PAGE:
Alert April 25, 2012

The JOBS Act – Small Company Capital Formation

Title IV of the JOBS Act provides for expansion of the “small issue” securities offering registration exemption currently available under Regulation A promulgated under the Securities Act of 1933, as amended (the “Securities Act”).  However, the full scope of the new exemption will not be known until it is implemented by the Securities and Exchange Commission (the “SEC”) through its rulemaking process.  It is not clear at this time when the SEC will formally adopt rules necessary for its implementation.

Current “Small Issue” Exemption under Regulation A

Regulation A provides for an exemption under Section 3(b) of the Securities Act from the registration requirements under the Securities Act for a public offering by a non-reporting issuer of up to $5 million within the 12-month period prior to, and through completion of, such offering. 

An issuer is required to submit to the SEC an Offering Statement on Form 1-A, which contains information about the issuer and the offering, including, but not limited to, a description of its business, management and properties; risk factors; financial information; capitalization; and use of proceeds.  An issuer is not required to provide audited financial statements as part of the Form 1-A unless it prepares audited financial statements for other purposes.   An issuer that completes an offering pursuant to Regulation A will not be subject to the periodic reporting requirements under the Securities Exchange Act of 1934, as amended (the “Exchange Act”), until such time as required by Section 12 of the Exchange Act.

There are no restrictions on the types of investors that may purchase securities in a public offering conducted pursuant to Regulation A, and upon completion of such offering, the securities will be transferable by the investors without restriction. 

New “Small Issue” Exemption under the JOBS Act

Section 401 of the JOBS Act has created a new subsection (2) to Section 3(b) of the Securities Act to allow companies to issue up to $50 million in securities (up from $5 million currently available under Regulation A).  Although the details of certain provisions of the new exemption must be decided by future SEC rulemaking, Section 401 of the JOBS Act does specify several important requirements of the new exemption as follows:

  • Offering Limitation.  The new exemption will allow companies to issue up to $50 million in securities (up from $5 million currently available under Regulation A) within the prior 12-month period.  Unlike the $5 million limitation under Regulation A, which has remained in place since 1992, the SEC is required every two years to consider raising the $50 million limitation.
  • Unrestricted Resales.  Similar to offerings under Regulation A, securities sold under the new exemption will be freely tradable upon issuance to investors in the offering.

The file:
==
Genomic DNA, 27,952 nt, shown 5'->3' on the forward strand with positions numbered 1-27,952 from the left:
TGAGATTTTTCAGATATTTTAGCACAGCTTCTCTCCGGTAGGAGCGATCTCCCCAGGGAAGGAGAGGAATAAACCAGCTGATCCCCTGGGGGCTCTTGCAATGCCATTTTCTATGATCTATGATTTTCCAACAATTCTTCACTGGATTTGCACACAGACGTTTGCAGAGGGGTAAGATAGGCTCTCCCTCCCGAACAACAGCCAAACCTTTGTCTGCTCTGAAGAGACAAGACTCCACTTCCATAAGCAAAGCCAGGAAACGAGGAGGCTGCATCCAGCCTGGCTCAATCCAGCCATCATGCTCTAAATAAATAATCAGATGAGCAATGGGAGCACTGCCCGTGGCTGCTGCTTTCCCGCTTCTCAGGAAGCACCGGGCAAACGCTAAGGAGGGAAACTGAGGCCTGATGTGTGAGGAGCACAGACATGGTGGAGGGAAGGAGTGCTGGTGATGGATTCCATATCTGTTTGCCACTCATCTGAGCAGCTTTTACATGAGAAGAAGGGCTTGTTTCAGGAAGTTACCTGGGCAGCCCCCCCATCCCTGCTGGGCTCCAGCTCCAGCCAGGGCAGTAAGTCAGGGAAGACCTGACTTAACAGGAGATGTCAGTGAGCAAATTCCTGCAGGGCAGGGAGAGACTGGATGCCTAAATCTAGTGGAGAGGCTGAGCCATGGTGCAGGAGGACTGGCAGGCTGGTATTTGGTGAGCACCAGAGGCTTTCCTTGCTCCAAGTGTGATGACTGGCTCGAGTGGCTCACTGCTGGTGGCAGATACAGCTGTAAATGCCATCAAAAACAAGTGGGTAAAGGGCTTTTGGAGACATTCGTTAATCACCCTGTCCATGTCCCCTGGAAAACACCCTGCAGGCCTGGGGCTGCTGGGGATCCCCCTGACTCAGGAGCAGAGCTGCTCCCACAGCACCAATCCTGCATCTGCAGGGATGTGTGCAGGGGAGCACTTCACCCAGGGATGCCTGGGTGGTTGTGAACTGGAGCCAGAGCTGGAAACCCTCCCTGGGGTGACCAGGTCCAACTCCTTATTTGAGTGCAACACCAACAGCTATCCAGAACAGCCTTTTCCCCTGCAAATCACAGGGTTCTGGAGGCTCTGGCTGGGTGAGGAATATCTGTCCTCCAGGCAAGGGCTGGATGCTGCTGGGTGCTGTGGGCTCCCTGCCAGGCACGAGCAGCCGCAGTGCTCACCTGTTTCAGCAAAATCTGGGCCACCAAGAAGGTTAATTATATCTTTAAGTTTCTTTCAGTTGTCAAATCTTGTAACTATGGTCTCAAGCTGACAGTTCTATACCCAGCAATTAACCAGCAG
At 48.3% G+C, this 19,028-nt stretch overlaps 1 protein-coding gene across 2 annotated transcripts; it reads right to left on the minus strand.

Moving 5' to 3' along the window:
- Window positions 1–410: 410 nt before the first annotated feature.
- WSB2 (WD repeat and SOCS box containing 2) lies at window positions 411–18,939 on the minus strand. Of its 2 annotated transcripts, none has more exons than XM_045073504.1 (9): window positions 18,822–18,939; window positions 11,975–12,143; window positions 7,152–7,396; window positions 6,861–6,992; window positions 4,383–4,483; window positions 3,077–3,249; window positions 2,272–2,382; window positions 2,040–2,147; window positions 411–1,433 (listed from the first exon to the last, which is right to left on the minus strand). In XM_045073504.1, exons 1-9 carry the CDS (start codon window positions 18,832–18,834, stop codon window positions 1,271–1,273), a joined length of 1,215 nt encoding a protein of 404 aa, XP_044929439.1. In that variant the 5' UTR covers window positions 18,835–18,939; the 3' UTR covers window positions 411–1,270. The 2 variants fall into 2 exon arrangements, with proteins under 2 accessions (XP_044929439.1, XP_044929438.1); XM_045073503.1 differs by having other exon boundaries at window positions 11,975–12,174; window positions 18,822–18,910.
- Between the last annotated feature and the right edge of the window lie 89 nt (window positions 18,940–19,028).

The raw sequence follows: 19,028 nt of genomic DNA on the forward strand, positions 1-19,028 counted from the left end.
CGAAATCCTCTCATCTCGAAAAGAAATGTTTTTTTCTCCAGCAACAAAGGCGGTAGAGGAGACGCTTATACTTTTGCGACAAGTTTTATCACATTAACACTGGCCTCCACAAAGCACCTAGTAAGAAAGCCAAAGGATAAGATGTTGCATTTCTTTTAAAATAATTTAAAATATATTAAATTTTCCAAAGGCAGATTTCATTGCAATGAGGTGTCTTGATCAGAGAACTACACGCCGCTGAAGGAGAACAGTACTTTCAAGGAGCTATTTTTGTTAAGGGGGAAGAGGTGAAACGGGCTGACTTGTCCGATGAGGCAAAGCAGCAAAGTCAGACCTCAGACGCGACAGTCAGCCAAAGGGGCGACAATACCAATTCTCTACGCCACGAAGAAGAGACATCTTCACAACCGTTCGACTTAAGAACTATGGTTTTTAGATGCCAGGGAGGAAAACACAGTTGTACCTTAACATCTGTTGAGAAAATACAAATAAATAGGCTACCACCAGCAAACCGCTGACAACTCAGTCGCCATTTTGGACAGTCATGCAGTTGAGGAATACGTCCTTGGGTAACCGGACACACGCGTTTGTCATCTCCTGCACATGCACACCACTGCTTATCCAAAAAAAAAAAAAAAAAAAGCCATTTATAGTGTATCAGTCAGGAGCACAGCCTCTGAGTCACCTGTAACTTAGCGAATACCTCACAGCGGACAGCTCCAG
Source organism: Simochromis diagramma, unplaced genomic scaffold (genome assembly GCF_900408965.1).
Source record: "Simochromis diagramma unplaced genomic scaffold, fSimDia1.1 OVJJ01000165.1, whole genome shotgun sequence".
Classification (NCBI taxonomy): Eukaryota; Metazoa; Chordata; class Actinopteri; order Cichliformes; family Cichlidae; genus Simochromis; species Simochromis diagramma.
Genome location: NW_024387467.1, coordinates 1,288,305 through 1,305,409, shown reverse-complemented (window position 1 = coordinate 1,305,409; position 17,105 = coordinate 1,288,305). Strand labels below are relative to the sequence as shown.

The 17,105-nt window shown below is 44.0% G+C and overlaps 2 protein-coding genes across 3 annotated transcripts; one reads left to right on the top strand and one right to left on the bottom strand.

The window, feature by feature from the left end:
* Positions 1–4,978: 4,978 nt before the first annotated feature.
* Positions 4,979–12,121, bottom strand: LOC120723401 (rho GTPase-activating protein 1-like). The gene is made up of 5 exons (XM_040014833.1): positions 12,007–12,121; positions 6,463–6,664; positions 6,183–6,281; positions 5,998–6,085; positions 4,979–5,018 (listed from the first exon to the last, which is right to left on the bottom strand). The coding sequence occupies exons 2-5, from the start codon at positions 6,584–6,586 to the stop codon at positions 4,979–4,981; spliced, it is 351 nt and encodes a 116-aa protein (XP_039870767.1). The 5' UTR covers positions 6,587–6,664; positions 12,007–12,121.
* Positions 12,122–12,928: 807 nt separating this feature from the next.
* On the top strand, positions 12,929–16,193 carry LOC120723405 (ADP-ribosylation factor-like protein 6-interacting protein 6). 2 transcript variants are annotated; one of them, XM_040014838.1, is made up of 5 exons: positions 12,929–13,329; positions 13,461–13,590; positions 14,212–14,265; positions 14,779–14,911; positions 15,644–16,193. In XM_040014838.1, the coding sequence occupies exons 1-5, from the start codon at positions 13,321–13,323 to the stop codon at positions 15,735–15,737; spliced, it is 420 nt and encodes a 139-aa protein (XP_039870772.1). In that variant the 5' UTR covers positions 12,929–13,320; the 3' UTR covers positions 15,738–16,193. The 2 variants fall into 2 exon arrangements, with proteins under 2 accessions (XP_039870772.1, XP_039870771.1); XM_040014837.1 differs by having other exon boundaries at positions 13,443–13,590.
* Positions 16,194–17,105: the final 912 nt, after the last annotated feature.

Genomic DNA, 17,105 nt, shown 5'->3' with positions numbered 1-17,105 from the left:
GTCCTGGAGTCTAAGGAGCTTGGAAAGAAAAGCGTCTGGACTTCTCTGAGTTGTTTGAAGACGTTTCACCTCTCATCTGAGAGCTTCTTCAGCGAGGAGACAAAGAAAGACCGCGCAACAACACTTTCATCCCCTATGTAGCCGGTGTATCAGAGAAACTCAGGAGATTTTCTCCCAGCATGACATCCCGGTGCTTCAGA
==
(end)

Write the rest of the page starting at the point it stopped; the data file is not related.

• “Testing the Waters.”  Similar to offerings under Regulation A, issuers that rely on the new exemption may confidentially solicit investor interest prior to filing offering statements with the SEC.  However, the SEC must conduct further rulemaking to determine the terms and conditions placed on such solicitation.
  • Audited Financial Statements.  Unlike issuers that conduct offerings under Regulation A, issuers relying on the new exemption must file audited financial statements with the SEC on an annual basis upon completion of the offering.  The SEC must conduct further rulemaking to determine whether audited financial statements should also be required as part of the offering statement. 
  • Liability.  The civil liability provisions of Section 12(a)(2) of the Securities Act shall apply to persons offering or selling such securities pursuant to the new exemption.
  • Offering Statement.  Companies relying on the new exemption may need to file an offering statement with the SEC.  However, the SEC must conduct further rulemaking to determine the requirements of any such offering statement.
  • Periodic SEC Reporting.  Unlike Regulation A, companies relying on the new exemption may be subject to periodic SEC reporting upon completion of the offering.  However, the SEC must conduct further rulemaking to determine specific filing requirements, if any.  Specifically, the SEC must consider requiring periodic disclosure about a company’s business operations, financial condition, corporate governance principles and use of investor funds. 

Practical Considerations

Section 401 of the JOBS Act is designed to provide access to capital for smaller companies and it may signify the return of the smaller IPO market.  The new exemption will allow companies to conduct public offerings in a shorter period of time and with lower associated costs than the more traditional public offerings filed with the SEC under Form S-1 registration statements.

Section 401 of the JOBS Act is viewed by many as a significant step towards reducing the regulatory burden and expense associated with accessing the capital markets.  However, while Section 401 of the JOBS Act will require heightened reporting obligations compared to the existing Regulation A, it may provide fewer investor protections than the more traditional public offerings filed with the SEC under Form S-1 registration statements.  Certain requirements of this new exemption will remain unclear until the SEC completes its rulemaking process. 

Summary of Changes

A summary chart comparing the existing requirements of Regulation A and the requirements of the new Section 3(b)(2) exemption is available here.  For a complete list of requirements, please refer to the full text of Regulation A and Section 401 of the JOBS Act.